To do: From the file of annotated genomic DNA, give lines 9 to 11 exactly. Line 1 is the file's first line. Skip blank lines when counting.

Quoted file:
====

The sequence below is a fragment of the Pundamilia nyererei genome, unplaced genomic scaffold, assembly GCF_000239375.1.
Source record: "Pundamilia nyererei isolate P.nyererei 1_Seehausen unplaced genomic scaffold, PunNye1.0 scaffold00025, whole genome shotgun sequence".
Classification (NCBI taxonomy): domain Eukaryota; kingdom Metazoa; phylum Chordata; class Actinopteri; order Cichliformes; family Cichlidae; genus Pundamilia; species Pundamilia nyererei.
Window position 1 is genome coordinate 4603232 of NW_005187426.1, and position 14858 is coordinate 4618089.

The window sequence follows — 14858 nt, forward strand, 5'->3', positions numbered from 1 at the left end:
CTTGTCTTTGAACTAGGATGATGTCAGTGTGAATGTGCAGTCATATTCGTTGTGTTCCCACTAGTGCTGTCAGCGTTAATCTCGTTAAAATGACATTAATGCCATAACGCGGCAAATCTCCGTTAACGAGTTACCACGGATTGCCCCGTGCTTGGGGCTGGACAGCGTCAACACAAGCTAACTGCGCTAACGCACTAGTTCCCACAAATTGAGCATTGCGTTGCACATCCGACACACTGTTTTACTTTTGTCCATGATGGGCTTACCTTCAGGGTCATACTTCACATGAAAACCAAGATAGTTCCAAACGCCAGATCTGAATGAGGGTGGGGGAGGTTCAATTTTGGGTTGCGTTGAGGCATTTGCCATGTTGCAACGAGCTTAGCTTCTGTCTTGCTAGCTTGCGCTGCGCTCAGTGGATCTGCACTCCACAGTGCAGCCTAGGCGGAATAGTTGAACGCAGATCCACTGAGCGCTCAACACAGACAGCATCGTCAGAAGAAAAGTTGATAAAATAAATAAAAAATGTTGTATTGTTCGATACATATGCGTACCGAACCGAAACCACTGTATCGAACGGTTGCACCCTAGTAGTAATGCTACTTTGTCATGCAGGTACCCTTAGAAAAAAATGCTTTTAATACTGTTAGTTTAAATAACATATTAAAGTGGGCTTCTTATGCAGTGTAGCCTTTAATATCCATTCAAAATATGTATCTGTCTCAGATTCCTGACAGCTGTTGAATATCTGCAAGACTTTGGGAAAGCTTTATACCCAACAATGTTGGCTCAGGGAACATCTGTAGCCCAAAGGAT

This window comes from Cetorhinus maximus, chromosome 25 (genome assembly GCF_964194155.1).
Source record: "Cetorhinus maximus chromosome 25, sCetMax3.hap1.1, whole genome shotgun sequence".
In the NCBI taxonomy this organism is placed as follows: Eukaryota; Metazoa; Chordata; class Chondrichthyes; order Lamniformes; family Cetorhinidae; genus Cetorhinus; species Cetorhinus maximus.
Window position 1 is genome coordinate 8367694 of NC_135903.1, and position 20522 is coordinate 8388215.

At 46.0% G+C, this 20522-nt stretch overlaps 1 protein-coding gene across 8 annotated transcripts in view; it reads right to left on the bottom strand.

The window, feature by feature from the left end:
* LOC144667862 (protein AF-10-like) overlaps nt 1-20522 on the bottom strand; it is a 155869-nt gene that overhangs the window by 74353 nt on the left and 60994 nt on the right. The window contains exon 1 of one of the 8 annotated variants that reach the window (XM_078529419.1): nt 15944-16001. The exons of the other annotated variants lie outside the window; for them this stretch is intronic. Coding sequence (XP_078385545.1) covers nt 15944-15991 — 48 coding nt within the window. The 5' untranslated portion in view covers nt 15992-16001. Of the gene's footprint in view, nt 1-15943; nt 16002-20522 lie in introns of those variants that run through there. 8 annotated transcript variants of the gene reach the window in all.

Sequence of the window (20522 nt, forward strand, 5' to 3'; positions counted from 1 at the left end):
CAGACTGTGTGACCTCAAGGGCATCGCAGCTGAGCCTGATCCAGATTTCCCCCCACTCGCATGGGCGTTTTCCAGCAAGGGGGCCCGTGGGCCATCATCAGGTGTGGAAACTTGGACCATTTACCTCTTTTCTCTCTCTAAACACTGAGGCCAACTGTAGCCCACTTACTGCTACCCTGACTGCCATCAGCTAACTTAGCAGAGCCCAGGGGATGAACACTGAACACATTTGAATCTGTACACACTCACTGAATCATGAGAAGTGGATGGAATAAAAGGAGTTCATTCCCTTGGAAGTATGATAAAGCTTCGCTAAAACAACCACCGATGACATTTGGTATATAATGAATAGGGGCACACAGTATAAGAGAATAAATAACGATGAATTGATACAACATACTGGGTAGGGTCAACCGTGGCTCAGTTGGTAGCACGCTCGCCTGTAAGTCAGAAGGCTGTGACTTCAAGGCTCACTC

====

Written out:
In the NCBI taxonomy this organism is placed as follows: Eukaryota; Metazoa; Chordata; class Chondrichthyes; order Lamniformes; family Cetorhinidae; genus Cetorhinus; species Cetorhinus maximus.
Window position 1 is genome coordinate 8367694 of NC_135903.1, and position 20522 is coordinate 8388215.

At 46.0% G+C, this 20522-nt stretch overlaps 1 protein-coding gene across 8 annotated transcripts in view; it reads right to left on the bottom strand.